The Season 2 finale of The Resident has aired and now we’re left to wonder where the characters will go from here after that shocking ending.
The Season 2 finale of The Residenthas aired and now we’re left to wonder where the characters will go from here after that shocking ending.
After an extended Season 2, The Resident has finally reached its final hour for the season. Luckily for fans of the show, you can rest easy knowing the medical drama will return sometime this fall on FOX. In “Unbefriended” Kyle finally decided to be a father and show up for Jessie, Nic and Conrad’s relationship got back on track, and Bell made a critical decision concerning Chastain’s future.
As with any good finale, the stakes are high and not every answer is filled in by the end of the hour. Moving forward, The Resident has raised plenty of questions for us to ponder over the summer hiatus.
Proven Innocent airs its season one finale this Friday on FOX. But will the show get renewed by the network? Here’s 5 reasons why it should.
It’s that time of year where the networks have to begin deciding what shows they’re going to renew and what pilots they’re going to pick up to series for the new season. FOX is a network known for harsh cancellations, often times with no warning. Plenty of their series have been axed on a cliffhanger. I’m hoping their under-the-radar legal drama, Proven Innocent, can avoid demise.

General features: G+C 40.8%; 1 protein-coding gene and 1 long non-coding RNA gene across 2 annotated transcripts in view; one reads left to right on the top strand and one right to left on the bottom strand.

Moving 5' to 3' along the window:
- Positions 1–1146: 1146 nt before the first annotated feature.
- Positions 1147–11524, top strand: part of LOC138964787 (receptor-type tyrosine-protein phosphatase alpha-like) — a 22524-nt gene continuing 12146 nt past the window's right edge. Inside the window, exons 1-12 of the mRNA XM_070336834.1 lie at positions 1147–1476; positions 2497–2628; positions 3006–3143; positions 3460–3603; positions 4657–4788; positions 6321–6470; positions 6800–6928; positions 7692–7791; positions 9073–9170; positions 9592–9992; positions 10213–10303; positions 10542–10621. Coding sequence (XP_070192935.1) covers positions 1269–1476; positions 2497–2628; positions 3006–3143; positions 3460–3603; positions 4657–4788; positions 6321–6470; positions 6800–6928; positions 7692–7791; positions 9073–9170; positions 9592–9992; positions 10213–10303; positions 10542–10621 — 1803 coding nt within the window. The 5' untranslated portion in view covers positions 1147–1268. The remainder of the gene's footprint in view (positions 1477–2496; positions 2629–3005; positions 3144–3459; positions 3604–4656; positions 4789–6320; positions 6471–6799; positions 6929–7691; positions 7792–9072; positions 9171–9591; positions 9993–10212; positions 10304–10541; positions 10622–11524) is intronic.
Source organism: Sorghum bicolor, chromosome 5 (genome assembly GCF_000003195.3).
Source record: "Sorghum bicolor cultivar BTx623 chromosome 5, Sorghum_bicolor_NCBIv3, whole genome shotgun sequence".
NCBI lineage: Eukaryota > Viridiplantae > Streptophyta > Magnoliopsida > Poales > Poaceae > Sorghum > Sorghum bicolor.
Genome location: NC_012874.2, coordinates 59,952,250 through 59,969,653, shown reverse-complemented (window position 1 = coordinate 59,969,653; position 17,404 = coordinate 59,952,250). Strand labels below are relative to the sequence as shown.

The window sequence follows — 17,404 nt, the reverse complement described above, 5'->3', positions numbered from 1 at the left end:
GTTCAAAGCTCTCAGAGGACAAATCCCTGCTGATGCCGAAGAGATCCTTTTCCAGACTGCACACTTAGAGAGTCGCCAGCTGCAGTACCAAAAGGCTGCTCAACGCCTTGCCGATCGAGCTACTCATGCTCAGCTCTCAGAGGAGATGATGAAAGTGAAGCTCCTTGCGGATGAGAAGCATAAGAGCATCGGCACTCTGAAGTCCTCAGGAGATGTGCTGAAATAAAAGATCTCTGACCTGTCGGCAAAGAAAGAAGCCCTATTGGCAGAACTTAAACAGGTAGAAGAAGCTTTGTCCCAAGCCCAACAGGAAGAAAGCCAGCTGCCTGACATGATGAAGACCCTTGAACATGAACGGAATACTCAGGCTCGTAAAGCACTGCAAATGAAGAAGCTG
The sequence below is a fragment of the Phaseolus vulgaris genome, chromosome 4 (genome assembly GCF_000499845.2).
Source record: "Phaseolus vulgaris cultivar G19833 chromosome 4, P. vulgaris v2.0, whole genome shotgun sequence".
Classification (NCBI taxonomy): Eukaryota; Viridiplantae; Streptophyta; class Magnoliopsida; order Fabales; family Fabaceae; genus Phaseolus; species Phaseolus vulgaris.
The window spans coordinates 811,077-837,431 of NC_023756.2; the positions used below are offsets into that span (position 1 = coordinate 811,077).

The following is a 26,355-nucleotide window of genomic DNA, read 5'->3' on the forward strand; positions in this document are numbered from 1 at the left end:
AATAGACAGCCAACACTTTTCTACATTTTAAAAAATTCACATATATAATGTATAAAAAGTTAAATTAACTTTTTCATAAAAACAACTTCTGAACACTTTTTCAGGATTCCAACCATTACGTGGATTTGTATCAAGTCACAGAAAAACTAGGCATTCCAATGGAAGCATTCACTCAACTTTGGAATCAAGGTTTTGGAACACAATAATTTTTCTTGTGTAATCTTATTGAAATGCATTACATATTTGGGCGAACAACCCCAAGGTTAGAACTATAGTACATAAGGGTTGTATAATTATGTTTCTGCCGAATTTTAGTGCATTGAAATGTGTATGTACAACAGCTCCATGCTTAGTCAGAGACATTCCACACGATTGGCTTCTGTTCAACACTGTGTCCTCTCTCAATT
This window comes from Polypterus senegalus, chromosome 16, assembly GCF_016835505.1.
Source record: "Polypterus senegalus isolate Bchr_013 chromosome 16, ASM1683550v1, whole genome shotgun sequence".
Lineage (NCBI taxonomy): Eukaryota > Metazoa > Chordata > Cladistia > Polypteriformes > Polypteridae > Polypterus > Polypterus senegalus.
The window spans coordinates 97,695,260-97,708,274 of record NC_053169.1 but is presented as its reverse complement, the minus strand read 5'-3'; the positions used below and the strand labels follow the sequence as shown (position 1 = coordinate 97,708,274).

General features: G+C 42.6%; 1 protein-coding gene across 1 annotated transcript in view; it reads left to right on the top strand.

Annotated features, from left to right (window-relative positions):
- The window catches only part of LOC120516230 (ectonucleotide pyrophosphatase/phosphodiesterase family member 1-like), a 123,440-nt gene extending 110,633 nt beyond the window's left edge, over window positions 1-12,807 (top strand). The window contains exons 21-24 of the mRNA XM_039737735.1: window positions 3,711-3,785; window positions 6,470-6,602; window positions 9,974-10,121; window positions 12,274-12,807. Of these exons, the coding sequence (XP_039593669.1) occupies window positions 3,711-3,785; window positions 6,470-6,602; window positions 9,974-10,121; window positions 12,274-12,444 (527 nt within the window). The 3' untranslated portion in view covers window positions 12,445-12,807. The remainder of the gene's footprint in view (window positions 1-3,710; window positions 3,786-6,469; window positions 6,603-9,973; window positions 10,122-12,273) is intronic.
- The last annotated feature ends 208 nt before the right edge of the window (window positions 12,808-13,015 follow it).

Proven Innocent stars Rachelle Lefevre as Madeline Scott, a woman who was wrongly accused of murdering her best friend, Rosemary Lynch. Madeline and her brother Levi Scott (played by Riley Smith) were sentenced to prison for ten years by the morally corrupt attorney, Gore Bellows (Kelsey Grammar).
Maddie never stopped fighting for her freedom and eventually got in touch with a lawyer named Ezekiel “EZ” Boudreau (Russell Hornsby). EZ aided in getting both Madeline and Levi out of prison.MORE FROM FOX
Given what she went through, it’s not surprising that Madeline helped found a wrongful conviction firm where she and her team work to set wrongfully imprisoned people free. Most of the cases she takes on have tied to Gore Bellows, who is feeling particularly vindictive since he still firmly believes Maddie guilty of killing Rosemary, even after all these years.